This survival mode mentality extends itself to the included mission mode, which was not something I was expecting to see in a remake like this. It doesn’t necessarily come across as an afterthought, but it does tend to fall in line with mission modes that came before it. You know the type. Complete a specific goal in a limited amount of time, shoot down targets with a specific power up, work within a unique parameter to victory. Stuff like that is nothing new in today’s landscape, but it’s surprising to see here anyway. It’s a welcome addition to what ultimately amounts to a quick play budget title.

It’s also nice to see that the developers felt the need to add some couch multiplayer here in the form of a co-op mode. Ultimately, it’s just an extension of the single-player survival mode, though I can’t say it’s not a welcome addition anyway. Teaming up with someone and letting the powerups fly can and should be fun and chaotic, and doing multiple rounds with a friend can be good for a quick pick up and play session.

Really, I think that was the ultimate aim for a game like this. It’s not obsessed with trying to be something more than it is, and the aim of making gameplay improvements where they made sense was a great thing to do here. While I do wish that they would have had a mode more in line with the classic arcade experience, functionally speaking it plays just fine as it is. The extra modes here do help add value in an already budget priced title, so bringing that to the table is rather appreciated.

Catch a Vibe

So with the gameplay remaining simplistic yet improved, it would make sense that the presentation would stay retain a similar philosophy. Visually speaking, the original game can often be considered a history lesson in the evolution of visuals in gaming. Would that original be something that gamers find visually interesting now? No, not really. But when you were popping quarters in arcade cabinets in the 80s, you were happy to just see anything that caught your eye at all.

That said, it just wouldn’t make sense to not jazz up the graphical presentation. Though the best way to describe things visually here is to unfortunately compare it to the Geometry Wars franchise. I find myself thinking of Retro Evolved specifically, but the graphical vibe presented between that game and this one seem to carry a similar vibe in general. Though Recharged isn’t as graphically flashy as Retro Evolved. Both games use simplistic presentation with a bright color spectrum to keep things exciting and add to the fun. With Recharged, the restraint shown with making things just flashy enough seems to have worked out here. Though there are times in gameplay where it can get busy enough to lose track of your ship and run into something, which can be a touch irritating. It doesn’t always happen, but the presentation is largely coherent enough that it doesn’t become a major issue.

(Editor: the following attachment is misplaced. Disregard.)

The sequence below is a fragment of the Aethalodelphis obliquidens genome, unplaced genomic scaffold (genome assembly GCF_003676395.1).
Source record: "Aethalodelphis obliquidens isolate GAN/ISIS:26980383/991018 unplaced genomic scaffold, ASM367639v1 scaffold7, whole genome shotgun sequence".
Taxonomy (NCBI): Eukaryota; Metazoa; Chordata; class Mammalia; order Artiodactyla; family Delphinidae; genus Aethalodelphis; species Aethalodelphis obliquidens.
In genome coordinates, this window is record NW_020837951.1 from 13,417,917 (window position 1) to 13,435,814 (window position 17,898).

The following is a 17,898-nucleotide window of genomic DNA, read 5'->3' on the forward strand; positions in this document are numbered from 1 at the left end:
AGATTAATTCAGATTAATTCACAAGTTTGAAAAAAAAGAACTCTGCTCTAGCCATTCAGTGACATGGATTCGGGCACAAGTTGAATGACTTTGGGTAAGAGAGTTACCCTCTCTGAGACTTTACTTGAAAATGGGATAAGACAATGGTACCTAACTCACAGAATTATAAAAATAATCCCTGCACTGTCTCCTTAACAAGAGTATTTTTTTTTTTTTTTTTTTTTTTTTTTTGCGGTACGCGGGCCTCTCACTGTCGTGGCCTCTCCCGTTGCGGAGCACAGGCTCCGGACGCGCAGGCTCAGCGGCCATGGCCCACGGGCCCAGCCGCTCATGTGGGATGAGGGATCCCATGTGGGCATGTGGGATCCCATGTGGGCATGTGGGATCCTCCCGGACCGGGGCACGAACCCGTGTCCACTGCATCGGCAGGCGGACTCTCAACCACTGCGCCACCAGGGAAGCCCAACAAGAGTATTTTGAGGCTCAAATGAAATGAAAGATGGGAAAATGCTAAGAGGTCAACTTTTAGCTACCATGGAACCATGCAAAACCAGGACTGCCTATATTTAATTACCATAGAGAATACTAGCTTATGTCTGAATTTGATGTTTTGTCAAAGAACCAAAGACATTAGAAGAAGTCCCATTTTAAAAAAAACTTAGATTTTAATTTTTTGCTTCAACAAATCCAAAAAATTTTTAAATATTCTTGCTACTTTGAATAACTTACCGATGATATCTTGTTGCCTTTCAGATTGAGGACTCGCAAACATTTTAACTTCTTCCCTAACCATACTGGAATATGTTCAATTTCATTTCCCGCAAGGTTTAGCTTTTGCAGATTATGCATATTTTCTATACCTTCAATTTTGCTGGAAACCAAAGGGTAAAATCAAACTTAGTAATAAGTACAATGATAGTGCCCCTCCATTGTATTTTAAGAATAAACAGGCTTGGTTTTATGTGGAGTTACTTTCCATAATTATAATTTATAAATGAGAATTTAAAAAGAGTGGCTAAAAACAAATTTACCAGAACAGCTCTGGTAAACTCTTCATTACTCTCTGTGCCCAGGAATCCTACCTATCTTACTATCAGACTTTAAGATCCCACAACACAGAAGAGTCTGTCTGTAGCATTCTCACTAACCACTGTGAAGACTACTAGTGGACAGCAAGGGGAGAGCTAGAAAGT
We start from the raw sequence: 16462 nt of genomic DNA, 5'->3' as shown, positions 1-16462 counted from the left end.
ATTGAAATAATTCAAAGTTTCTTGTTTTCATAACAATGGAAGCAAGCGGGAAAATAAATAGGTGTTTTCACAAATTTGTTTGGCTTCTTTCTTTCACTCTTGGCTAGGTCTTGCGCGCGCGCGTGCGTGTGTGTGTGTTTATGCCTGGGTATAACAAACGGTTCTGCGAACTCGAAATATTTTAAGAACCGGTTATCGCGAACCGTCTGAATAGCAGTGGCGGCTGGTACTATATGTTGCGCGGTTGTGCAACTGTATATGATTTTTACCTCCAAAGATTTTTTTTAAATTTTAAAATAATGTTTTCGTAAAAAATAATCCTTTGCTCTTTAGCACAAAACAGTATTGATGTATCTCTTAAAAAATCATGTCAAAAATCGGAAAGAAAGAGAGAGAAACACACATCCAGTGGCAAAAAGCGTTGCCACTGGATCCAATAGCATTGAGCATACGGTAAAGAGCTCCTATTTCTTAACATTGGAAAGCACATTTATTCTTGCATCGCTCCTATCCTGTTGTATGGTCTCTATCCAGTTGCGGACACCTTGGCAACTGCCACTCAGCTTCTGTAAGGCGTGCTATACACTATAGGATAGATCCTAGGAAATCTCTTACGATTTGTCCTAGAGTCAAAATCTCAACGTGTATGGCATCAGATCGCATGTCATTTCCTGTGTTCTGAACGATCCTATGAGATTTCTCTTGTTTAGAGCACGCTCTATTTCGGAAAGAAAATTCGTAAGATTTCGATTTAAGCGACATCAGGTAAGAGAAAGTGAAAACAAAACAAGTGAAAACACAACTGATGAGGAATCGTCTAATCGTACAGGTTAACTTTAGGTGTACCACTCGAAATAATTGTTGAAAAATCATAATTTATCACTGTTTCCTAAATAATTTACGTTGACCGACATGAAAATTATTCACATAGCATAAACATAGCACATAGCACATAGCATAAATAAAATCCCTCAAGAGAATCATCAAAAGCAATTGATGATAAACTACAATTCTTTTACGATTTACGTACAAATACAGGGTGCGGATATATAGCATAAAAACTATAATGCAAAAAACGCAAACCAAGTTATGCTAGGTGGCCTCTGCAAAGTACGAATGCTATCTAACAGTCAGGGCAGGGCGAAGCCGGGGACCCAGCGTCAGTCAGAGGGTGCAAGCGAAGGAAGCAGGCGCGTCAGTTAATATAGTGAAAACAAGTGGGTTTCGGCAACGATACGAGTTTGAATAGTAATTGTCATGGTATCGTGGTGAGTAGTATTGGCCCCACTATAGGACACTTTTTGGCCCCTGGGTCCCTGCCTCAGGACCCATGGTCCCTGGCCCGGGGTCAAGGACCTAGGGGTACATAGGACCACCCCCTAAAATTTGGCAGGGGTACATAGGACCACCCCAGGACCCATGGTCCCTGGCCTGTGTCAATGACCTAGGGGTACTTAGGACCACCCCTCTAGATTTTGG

I can’t say that the audio presentation was anything to write home about, though. Disingenuous as that may sound to the audio restrictions of the original game, I don’t think that was the point to begin with anyway. Some may not be a fan of the sound effects here, as they aren’t quite in line with the original. That’s not something I mind, because we do live in an era that we can get away with mixing things up with a classic game like this. I don’t hate the direction here, but purists might. Your mileage may vary.

Music is pretty low key, and that’s fine in my book. Given the era it was popularized in, it’s not surprising to keep more of an 80s vibe. It doesn’t exactly go full retrowave or anything, but it’s a soundtrack that prefers to be something that stays in the background and keeps things relatively chill. There are plenty of examples of this vibe done in a way that’s way more compelling, but it’s nice to see that what’s here isn’t a terrible affair. Really, just fitting in with everything else can and should be the goal. I’m happy enough to have something here at all.

Overall, the presentation is fine. While it’s definitely a visual and audio upgrade in comparison to what it’s remaking, it generally likes to keep things visually interesting and not too distracting from the gameplay. There are times where it does get a little weird, but the fact that there’s something here that’s decent enough to succeed what came before it is something worth noting.

Restless Dreams of Youth

Asteroids: Recharged largely concerns itself with being a jazzed up definitive version of a venerable arcade classic. Not only does it find itself being a great version of such a classic game, the quick pick up and play nature of everything involved proves to be a nice distraction in short beats. Given that the barrier to entry is a paltry sum, it’s always nice to see value adds in classic remakes like this.

Equal parts classic gaming action and modern aesthetics, Asteroids: Recharged is worth the pickup for just the convenience of having access to it alone. Given that it’s on every platform available, (and especially in quick hits on Switch) having modern versions of classic games like this is a welcome thing to have within reach.

If you’re looking to scratch that classic gaming itch, playing this version of a classic is a welcome addition to the Recharged line of games and is a worthy version worth considering. It’s not perfect, but it’s playable and still as fun now as it was when it dazzled arcade goers in its heyday.


~ Final Score: 7/10 ~


Review copy provided by Atari for Switch. Screenshots taken by reviewer. Featured image courtesy of Atari.